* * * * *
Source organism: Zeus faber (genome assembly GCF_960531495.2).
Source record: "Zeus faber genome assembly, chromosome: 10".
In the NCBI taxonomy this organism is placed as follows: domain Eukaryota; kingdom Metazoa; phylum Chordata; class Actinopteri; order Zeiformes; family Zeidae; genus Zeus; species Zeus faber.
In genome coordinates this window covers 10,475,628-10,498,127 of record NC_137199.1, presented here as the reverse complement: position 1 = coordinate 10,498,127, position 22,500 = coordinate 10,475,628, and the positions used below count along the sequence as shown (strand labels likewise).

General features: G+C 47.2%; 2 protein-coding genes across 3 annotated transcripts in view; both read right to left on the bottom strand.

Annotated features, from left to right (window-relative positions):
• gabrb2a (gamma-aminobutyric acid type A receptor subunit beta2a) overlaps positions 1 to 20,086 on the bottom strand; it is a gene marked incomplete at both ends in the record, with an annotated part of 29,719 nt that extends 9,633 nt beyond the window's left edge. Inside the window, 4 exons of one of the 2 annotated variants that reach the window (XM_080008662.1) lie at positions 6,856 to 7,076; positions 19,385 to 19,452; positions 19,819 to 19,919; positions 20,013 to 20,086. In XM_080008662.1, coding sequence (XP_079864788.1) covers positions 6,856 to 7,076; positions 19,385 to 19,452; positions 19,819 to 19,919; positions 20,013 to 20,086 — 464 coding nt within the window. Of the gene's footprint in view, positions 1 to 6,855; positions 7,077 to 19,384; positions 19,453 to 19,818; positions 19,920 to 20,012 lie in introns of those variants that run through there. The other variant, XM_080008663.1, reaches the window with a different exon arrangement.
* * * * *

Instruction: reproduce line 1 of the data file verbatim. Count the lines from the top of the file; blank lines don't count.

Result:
Source organism: Zeus faber (genome assembly GCF_960531495.2).